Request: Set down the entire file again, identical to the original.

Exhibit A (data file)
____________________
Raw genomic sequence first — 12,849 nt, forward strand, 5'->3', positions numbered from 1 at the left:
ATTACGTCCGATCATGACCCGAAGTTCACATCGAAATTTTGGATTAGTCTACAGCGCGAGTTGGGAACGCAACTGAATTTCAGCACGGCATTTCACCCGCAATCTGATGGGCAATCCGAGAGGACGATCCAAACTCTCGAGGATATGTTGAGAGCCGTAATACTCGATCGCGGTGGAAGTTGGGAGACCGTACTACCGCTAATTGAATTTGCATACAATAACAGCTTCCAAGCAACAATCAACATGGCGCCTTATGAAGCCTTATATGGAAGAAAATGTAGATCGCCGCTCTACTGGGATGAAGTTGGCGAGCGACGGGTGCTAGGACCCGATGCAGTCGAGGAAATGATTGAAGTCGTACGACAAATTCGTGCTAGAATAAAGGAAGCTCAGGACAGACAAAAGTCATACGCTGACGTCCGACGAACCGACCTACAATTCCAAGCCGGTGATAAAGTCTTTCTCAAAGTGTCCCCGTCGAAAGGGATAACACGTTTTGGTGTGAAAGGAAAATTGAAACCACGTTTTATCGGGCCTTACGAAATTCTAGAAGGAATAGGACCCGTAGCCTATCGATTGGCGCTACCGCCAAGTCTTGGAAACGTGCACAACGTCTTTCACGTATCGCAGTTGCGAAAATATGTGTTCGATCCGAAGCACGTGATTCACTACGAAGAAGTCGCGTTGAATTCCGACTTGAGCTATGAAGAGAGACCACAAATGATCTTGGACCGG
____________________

Raw genomic sequence first — 12,849 nt, forward strand, 5'->3', positions numbered from 1 at the left:
ATTACGTCCGATCATGACCCGAAGTTCACATCGAAATTTTGGATTAGTCTACAGCGCGAGTTGGGAACGCAACTGAATTTCAGCACGGCATTTCACCCGCAATCTGATGGGCAATCCGAGAGGACGATCCAAACTCTCGAGGATATGTTGAGAGCCGTAATACTCGATCGCGGTGGAAGTTGGGAGACCGTACTACCGCTAATTGAATTTGCATACAATAACAGCTTCCAAGCAACAATCAACATGGCGCCTTATGAAGCCTTATATGGAAGAAAATGTAGATCGCCGCTCTACTGGGATGAAGTTGGCGAGCGACGGGTGCTAGGACCCGATGCAGTCGAGGAAATGATTGAAGTCGTACGACAAATTCGTGCTAGAATAAAGGAAGCTCAGGACAGACAAAAGTCATACGCTGACGTCCGACGAACCGACCTACAATTCCAAGCCGGTGATAAAGTCTTTCTCAAAGTGTCCCCGTCGAAAGGGATAACACGTTTTGGTGTGAAAGGAAAATTGAAACCACGTTTTATCGGGCCTTACGAAATTCTAGAAGGAATAGGACCCGTAGCCTATCGATTGGCGCTACCGCCAAGTCTTGGAAACGTGCACAACGTCTTTCACGTATCGCAGTTGCGAAAATATGTGTTCGATCCGAAGCACGTGATTCACTACGAAGAAGTCGCGTTGAATTCCGACTTGAGCTATGAAGAGAGACCACAAATGATCTTGGACCGG